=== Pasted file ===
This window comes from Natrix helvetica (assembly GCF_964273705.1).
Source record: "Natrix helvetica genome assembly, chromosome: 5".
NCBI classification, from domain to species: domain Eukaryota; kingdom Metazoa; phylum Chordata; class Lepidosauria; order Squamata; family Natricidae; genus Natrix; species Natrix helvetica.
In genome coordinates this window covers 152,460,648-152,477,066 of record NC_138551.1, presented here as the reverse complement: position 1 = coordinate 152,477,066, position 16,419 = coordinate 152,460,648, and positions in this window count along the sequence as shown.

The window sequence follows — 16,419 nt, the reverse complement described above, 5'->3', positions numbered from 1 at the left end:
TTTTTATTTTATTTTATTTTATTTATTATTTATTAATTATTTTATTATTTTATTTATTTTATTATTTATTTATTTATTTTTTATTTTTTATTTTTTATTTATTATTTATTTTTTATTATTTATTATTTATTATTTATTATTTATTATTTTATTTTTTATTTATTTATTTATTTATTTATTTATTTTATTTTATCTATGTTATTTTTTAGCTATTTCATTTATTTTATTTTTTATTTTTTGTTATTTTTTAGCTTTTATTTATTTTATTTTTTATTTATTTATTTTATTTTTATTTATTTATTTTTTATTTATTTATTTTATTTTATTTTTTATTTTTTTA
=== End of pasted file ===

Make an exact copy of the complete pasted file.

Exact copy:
This window comes from Natrix helvetica (assembly GCF_964273705.1).
Source record: "Natrix helvetica genome assembly, chromosome: 5".
NCBI classification, from domain to species: domain Eukaryota; kingdom Metazoa; phylum Chordata; class Lepidosauria; order Squamata; family Natricidae; genus Natrix; species Natrix helvetica.
In genome coordinates this window covers 152,460,648-152,477,066 of record NC_138551.1, presented here as the reverse complement: position 1 = coordinate 152,477,066, position 16,419 = coordinate 152,460,648, and positions in this window count along the sequence as shown.

The window sequence follows — 16,419 nt, the reverse complement described above, 5'->3', positions numbered from 1 at the left end:
TTTTTATTTTATTTTATTTTATTTATTATTTATTAATTATTTTATTATTTTATTTATTTTATTATTTATTTATTTATTTTTTATTTTTTATTTTTTATTTATTATTTATTTTTTATTATTTATTATTTATTATTTATTATTTATTATTTTATTTTTTATTTATTTATTTATTTATTTATTTATTTTATTTTATCTATGTTATTTTTTAGCTATTTCATTTATTTTATTTTTTATTTTTTGTTATTTTTTAGCTTTTATTTATTTTATTTTTTATTTATTTATTTTATTTTTATTTATTTATTTTTTATTTATTTATTTTATTTTATTTTTTATTTTTTTA